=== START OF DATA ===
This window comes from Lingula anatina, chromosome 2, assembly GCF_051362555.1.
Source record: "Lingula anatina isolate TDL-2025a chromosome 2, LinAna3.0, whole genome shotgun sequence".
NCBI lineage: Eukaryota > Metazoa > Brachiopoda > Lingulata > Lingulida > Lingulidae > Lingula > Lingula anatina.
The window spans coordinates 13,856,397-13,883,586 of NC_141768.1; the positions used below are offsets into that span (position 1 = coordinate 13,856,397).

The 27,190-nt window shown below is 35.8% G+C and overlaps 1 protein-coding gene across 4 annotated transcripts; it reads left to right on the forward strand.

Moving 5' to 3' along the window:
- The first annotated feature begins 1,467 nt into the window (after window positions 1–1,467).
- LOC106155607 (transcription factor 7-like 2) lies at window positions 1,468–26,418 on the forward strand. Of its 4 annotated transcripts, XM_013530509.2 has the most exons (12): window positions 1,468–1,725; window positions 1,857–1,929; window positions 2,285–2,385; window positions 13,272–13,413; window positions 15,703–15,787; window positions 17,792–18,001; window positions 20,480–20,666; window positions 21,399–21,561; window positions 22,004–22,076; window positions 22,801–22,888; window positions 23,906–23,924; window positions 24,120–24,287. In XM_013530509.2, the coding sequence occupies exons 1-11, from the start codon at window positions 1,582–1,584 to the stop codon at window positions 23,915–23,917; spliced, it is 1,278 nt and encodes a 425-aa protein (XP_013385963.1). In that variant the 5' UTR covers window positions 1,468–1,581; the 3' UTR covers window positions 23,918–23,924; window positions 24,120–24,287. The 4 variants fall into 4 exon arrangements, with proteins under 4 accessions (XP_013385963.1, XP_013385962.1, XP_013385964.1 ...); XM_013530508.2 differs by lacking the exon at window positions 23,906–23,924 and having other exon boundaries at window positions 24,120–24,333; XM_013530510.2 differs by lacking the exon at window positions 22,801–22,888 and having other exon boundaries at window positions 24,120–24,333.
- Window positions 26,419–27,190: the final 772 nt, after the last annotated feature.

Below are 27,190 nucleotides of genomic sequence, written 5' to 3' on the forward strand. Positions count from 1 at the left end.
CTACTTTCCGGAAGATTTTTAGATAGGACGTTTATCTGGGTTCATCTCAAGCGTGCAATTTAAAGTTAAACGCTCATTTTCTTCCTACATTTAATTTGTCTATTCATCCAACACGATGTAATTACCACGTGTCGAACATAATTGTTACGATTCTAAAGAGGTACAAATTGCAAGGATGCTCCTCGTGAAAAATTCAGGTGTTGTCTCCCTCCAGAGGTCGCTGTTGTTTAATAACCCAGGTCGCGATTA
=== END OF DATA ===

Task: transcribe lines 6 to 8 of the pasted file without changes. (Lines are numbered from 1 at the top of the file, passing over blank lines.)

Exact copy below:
Moving 5' to 3' along the window:
- The first annotated feature begins 1,467 nt into the window (after window positions 1–1,467).
- LOC106155607 (transcription factor 7-like 2) lies at window positions 1,468–26,418 on the forward strand. Of its 4 annotated transcripts, XM_013530509.2 has the most exons (12): window positions 1,468–1,725; window positions 1,857–1,929; window positions 2,285–2,385; window positions 13,272–13,413; window positions 15,703–15,787; window positions 17,792–18,001; window positions 20,480–20,666; window positions 21,399–21,561; window positions 22,004–22,076; window positions 22,801–22,888; window positions 23,906–23,924; window positions 24,120–24,287. In XM_013530509.2, the coding sequence occupies exons 1-11, from the start codon at window positions 1,582–1,584 to the stop codon at window positions 23,915–23,917; spliced, it is 1,278 nt and encodes a 425-aa protein (XP_013385963.1). In that variant the 5' UTR covers window positions 1,468–1,581; the 3' UTR covers window positions 23,918–23,924; window positions 24,120–24,287. The 4 variants fall into 4 exon arrangements, with proteins under 4 accessions (XP_013385963.1, XP_013385962.1, XP_013385964.1 ...); XM_013530508.2 differs by lacking the exon at window positions 23,906–23,924 and having other exon boundaries at window positions 24,120–24,333; XM_013530510.2 differs by lacking the exon at window positions 22,801–22,888 and having other exon boundaries at window positions 24,120–24,333.